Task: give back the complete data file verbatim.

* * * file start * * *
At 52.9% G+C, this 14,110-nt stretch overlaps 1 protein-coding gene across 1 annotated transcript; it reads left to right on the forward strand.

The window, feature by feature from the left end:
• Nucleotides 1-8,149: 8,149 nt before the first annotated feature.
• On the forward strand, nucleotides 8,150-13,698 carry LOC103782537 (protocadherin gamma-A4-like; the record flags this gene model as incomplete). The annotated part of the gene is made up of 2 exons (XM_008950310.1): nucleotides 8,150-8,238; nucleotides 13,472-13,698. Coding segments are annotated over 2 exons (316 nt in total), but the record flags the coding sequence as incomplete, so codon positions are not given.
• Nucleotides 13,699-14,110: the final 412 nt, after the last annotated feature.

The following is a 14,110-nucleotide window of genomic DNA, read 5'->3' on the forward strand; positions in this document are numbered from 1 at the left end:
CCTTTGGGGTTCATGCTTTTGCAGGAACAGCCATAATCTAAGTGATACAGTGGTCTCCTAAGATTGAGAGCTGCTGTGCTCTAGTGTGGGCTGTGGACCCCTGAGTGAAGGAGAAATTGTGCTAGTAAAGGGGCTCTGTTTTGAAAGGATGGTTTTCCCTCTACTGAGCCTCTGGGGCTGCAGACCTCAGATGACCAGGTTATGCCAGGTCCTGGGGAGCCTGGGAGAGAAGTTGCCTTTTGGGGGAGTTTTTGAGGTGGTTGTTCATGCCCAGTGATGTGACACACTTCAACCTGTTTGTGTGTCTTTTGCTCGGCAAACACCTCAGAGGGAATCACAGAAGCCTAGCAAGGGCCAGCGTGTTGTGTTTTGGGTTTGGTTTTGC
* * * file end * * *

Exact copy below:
At 52.9% G+C, this 14,110-nt stretch overlaps 1 protein-coding gene across 1 annotated transcript; it reads left to right on the forward strand.

The window, feature by feature from the left end:
• Nucleotides 1-8,149: 8,149 nt before the first annotated feature.
• On the forward strand, nucleotides 8,150-13,698 carry LOC103782537 (protocadherin gamma-A4-like; the record flags this gene model as incomplete). The annotated part of the gene is made up of 2 exons (XM_008950310.1): nucleotides 8,150-8,238; nucleotides 13,472-13,698. Coding segments are annotated over 2 exons (316 nt in total), but the record flags the coding sequence as incomplete, so codon positions are not given.
• Nucleotides 13,699-14,110: the final 412 nt, after the last annotated feature.

The following is a 14,110-nucleotide window of genomic DNA, read 5'->3' on the forward strand; positions in this document are numbered from 1 at the left end:
CCTTTGGGGTTCATGCTTTTGCAGGAACAGCCATAATCTAAGTGATACAGTGGTCTCCTAAGATTGAGAGCTGCTGTGCTCTAGTGTGGGCTGTGGACCCCTGAGTGAAGGAGAAATTGTGCTAGTAAAGGGGCTCTGTTTTGAAAGGATGGTTTTCCCTCTACTGAGCCTCTGGGGCTGCAGACCTCAGATGACCAGGTTATGCCAGGTCCTGGGGAGCCTGGGAGAGAAGTTGCCTTTTGGGGGAGTTTTTGAGGTGGTTGTTCATGCCCAGTGATGTGACACACTTCAACCTGTTTGTGTGTCTTTTGCTCGGCAAACACCTCAGAGGGAATCACAGAAGCCTAGCAAGGGCCAGCGTGTTGTGTTTTGGGTTTGGTTTTGC